Going from Google Colab to CHTC's GPU Lab
This guide provides a step-by-step process for going from running a notebook that uses GPUs on Google Colab, to running it as a job in CHTC, using CHTC’s GPU Lab resources.
Go through the following steps to transition from Google Colab to CHTC’s GPU Lab:
- Get a script and package requirements from the Colab interface.
- Build and publish a docker container recreating the Colab software environment.
- Submit your job on CHTC, paying attention to hardware requirements.
Why use CHTC’s GPU Lab?
Google Colab has better support for interactive work in a notebook interface; however, the free version has a strict time limit on how long you can run calculations. If you want to run many GPU-based calculations or need more time, CHTC can provide a larger number of GPUs and a longer run time limit.
A. Get the Needed Packages From Colab
These steps are run from the Colab notebook.
Assume the notebook you’d like to run on CHTC’s system is already open.
- Export notebook as
Export a clean copy of the notebook with
.pyextension before it is altered. This can be done using File–Download–Download
.py. Save this to the local machine.
- Mount Google Drive and navigate to working directory:
In a new cell, run
from google.colab import drive drive.mount('/content/drive/')
Navigate to the working directory of the notebook:
- Convert the notebook to
.pyto run with
In a new cell, run
!jupyter nbconvert --to=python 'notebook_name.ipynb'
- Install + run pipreqs:
Install and use
--use-localflag to generate a list of all python packages and versions used by Colab in the notebook. These packages are determined by the program’s imports. In a new cell, run
!pip install pipreqs !pipreqs --use-local
This will generate a file named
requirements.txt. Double check that the file contains the expected packages. If there were any other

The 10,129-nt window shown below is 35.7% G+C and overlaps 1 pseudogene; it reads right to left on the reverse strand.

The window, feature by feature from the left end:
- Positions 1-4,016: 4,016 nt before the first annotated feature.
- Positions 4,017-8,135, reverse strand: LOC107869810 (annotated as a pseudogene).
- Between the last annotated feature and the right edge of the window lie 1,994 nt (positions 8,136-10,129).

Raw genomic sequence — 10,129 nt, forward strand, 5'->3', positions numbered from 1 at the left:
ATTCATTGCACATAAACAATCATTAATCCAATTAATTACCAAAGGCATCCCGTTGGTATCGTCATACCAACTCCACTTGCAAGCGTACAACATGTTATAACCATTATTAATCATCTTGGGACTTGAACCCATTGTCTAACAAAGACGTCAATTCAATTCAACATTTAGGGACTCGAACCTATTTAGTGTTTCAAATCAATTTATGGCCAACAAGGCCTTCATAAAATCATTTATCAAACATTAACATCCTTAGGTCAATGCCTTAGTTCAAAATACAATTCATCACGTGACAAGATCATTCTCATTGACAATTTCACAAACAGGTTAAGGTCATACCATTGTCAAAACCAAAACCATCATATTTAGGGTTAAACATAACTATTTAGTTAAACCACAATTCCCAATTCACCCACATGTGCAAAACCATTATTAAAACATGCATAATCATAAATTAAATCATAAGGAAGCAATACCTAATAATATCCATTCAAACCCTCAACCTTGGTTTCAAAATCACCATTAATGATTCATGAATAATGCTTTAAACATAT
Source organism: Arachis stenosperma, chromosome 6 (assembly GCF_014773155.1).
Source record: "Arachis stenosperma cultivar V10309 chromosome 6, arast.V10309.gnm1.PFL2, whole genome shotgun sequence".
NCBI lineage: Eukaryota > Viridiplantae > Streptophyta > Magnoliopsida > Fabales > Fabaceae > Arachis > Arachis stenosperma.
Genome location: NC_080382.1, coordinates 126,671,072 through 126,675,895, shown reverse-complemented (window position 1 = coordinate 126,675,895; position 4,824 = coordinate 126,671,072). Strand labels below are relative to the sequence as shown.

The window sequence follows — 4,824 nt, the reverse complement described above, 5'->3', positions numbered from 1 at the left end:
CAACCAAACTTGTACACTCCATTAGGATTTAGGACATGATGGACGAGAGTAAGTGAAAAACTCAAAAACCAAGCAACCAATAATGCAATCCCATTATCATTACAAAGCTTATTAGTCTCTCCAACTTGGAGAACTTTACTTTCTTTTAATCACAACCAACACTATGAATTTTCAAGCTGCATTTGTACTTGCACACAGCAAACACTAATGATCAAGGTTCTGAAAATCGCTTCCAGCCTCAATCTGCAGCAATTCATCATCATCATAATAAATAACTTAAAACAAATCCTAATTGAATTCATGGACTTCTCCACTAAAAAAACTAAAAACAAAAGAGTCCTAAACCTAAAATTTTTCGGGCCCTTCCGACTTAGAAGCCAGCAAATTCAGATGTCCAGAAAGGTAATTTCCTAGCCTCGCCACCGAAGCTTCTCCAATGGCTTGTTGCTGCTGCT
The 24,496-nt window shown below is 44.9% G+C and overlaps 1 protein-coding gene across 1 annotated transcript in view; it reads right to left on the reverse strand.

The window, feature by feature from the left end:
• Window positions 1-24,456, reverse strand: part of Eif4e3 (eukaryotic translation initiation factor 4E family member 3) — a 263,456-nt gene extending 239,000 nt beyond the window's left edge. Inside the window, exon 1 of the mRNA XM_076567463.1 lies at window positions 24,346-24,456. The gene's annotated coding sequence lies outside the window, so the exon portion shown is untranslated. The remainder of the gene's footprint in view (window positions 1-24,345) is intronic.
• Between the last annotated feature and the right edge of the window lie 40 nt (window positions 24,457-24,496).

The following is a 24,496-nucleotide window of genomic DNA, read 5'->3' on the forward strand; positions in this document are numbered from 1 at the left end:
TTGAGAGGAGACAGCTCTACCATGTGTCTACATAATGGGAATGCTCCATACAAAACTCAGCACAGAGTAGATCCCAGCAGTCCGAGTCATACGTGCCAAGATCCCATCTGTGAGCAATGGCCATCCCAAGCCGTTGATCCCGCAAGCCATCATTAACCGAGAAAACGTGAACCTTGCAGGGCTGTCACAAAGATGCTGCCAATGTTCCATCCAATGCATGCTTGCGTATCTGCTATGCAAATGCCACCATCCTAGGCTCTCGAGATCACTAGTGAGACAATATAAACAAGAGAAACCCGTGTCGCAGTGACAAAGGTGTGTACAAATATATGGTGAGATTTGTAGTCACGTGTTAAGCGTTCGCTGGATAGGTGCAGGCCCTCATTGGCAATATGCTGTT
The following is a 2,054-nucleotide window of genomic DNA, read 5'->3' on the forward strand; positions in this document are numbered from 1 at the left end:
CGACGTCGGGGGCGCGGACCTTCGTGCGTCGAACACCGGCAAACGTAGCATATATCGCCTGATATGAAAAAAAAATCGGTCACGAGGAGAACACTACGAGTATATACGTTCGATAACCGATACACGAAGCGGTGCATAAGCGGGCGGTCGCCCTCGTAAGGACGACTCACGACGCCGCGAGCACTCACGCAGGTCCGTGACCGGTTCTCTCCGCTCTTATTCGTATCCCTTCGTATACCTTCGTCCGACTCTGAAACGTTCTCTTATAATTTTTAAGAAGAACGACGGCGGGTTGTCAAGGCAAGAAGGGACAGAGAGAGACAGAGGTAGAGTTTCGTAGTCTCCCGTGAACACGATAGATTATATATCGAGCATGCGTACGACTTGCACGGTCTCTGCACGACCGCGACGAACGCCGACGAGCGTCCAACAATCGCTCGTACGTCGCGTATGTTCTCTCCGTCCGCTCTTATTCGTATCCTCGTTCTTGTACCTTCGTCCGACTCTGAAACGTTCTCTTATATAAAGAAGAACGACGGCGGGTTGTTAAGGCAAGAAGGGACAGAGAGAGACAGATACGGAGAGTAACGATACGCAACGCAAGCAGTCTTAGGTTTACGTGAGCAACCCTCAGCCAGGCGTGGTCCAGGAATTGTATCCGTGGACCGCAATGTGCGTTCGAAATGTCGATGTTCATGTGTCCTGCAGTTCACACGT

.pyfiles in the directory, their imports will also be included in
requirements.txtgenerated in the previous step and save it to the local directory containing the converted
.pyfile downloaded in step 1.
B. Build a Docker Container
The rest of the instructions occur on the CHTC system.
If you don’t already have a Docker Hub account before starting this section, create one: Docker Hub
Upload files to CHTC:
requirements.txtfile and the Python
.pyscript saved from the previous step to your home directory on the HTC system.
Create the Dockerfile:
requirements.txtfile to CHTC, and create a file called
Dockerfile(there is no extension for this type of file) that looks like this:
FROM nvidia/cuda:11.4.2-cudnn8-runtime-ubuntu20.04 ADD requirements.txt / RUN apt-get update && apt-get install python3.7 RUN apt-get -y install python3-pip RUN pip install -r /requirements.txt
Using the Nvidia base container ensures that CUDA/CuDNN, two libraries often used by popular ML frameworks, are imported properly. If you know you require specific versions of CUDA/CuDNN, the base container can be adjusted accordingly. Additional containers can be found here.
Note that Python 3.7 is used in this example’s
Dockerfilebecause at the time of writing, Colab runs on 3.7. Future updates to Colab may require an updated version of Python.
Create a submit file:
Create a file called
build.subthat looks like